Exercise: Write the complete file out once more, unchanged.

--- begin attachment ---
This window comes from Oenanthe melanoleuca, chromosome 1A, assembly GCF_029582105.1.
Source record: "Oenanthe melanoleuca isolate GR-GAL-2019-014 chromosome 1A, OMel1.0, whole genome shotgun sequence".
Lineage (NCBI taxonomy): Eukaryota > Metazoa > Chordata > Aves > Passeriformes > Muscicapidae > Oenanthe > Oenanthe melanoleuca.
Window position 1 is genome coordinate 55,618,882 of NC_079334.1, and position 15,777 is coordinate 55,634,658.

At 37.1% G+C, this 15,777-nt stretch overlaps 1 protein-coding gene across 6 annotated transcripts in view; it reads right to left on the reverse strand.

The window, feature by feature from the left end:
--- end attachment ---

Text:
This window comes from Oenanthe melanoleuca, chromosome 1A, assembly GCF_029582105.1.
Source record: "Oenanthe melanoleuca isolate GR-GAL-2019-014 chromosome 1A, OMel1.0, whole genome shotgun sequence".
Lineage (NCBI taxonomy): Eukaryota > Metazoa > Chordata > Aves > Passeriformes > Muscicapidae > Oenanthe > Oenanthe melanoleuca.
Window position 1 is genome coordinate 55,618,882 of NC_079334.1, and position 15,777 is coordinate 55,634,658.

At 37.1% G+C, this 15,777-nt stretch overlaps 1 protein-coding gene across 6 annotated transcripts in view; it reads right to left on the reverse strand.

The window, feature by feature from the left end: